So the grand total for an extremely generous portion of Army stew adds up to… $20.30 (rounded down). At a CBD Korean restaurant, the bill adds to at least $40 after service charge and GST, so you will save roughly $19.70.

$19.70 is not insignificant. That’s one-and-half months of Netflix Basic. You can play the claw machine 19 times. It’s 3.03% of a Lance-corporal’s monthly salary, and about 5-6 meals of cai fan—assuming you order 2 veg 1 meat. However, unless you eat army stew everyday, it won’t add up to that resale flat you and your partner have been eyeing. If you do eat it everyday, the savings are considerable but not enough for that triple heart by-pass you’ll need next February. 

That being said, the taste is not very different from what you’ll get at Chicken Up or Dae Bak. The broth is not as gao, but it’s easily remedied by adding more soy and gochujang to taste. As for the portable electric stove to keep everything simmering, you can buy one on Lazada for $20.

Okay, I’ll admit. The math doesn’t look great. I didn’t think this through. However, I would argue that no matter how egregious the mark-up, you should order it anyway. 

There is a special place in hell for people who don’t order what they want to eat, but what is the most ‘worth’. Their own gustatory pleasure is not important. What’s more important is the masturbatory pleasure of not-being-taken-advantage-of. For them, true happiness lies not in the eating, but in the thought of other people’s diminished profit margins. Better a lose-lose dinner rather than a win-win scenario where the FnB owner wins more than you.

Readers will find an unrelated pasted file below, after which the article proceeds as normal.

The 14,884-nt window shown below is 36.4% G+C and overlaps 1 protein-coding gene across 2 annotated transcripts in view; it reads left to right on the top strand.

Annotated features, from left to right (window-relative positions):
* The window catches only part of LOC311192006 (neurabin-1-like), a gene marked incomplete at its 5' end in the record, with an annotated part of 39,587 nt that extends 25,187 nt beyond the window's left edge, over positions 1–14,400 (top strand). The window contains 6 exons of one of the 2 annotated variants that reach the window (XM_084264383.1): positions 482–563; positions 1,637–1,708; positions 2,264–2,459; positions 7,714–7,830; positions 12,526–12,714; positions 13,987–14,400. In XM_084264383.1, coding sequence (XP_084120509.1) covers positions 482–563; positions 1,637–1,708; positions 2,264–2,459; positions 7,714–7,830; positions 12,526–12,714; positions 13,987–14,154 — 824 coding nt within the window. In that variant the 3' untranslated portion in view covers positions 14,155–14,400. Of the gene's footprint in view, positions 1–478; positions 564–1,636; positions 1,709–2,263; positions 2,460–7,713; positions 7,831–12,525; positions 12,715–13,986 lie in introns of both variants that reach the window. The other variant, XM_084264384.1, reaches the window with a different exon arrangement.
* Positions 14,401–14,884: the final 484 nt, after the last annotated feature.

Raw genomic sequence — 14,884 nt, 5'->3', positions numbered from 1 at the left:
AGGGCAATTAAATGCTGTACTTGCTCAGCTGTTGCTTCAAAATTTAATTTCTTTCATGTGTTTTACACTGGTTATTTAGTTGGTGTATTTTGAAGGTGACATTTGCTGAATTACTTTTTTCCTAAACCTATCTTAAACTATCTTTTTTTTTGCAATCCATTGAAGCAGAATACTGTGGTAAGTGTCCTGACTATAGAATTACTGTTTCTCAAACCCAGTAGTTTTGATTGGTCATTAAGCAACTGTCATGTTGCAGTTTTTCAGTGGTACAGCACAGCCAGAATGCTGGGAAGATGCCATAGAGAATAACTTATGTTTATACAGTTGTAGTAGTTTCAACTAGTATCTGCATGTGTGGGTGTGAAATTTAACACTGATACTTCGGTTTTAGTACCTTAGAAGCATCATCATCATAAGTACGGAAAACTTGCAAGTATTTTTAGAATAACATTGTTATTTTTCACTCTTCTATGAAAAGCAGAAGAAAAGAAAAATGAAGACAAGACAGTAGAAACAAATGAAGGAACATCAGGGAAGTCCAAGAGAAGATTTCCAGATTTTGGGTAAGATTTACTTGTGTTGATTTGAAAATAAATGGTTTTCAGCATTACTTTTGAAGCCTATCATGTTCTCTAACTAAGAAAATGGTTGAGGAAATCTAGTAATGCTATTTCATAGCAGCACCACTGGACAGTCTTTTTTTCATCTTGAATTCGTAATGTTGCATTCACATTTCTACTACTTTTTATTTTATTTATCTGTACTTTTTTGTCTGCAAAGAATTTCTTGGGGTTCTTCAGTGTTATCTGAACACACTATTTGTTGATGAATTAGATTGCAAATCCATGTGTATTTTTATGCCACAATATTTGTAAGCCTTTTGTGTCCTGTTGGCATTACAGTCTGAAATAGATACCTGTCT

This is a phenomenon not limited to army stew. I’ve heard variations of this logic applied to zi char, teo chew porridge, cold drinks and hotpot. One of my closest friends refuses to order vegetables when we go eat Zi Char because he doesn’t like the mark-up on kai-lan and sambal kang kong.

Why we are still friends, I have no idea.

Of course, this is a problem seemingly confined to mostly ‘Asian’ food. Rarely will you hear the same complaint about upscale fine dining or even McDonalds. Carbonara is arguably less difficult to make to make than a good sambal kang kong, but few whine about the cost of pasta or salads. Some cuisines are automatically elevated to the realm of cuisine/art, and they are allowed to charge for onion soup the way Christie’s charges for a Matisse. Meanwhile, other cultures remain stolidly in the realm of the utilitarian, and we haggle over the prices like produce.

As for processed foods, it’s a total mystery. The unfathomable mathematics of industrial-level food manufacturing means that we rarely give any thought to the ‘bo hua’-ness of baked beans or Gardenia bread. McDonalds probably makes a killing on those Chicken McNuggets but I’ve yet to meet anyone who complains about how the food cost of leftover chicken bits cannot be more than 10 cents on the dollar.It’s totally unfair but that’s life. Hawkers and small business owners bear the brunt of our kiasu-ness while multinational conglomerates escape unscathed.

So the answer is yes, just order the army stew.

What is the point of math if it doesn’t spark joy. After all, it’s better to be happily ripped off, rather than to get the best deal on misery. Seize the moment, for it may never come again. 

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Pan Jie Staff writer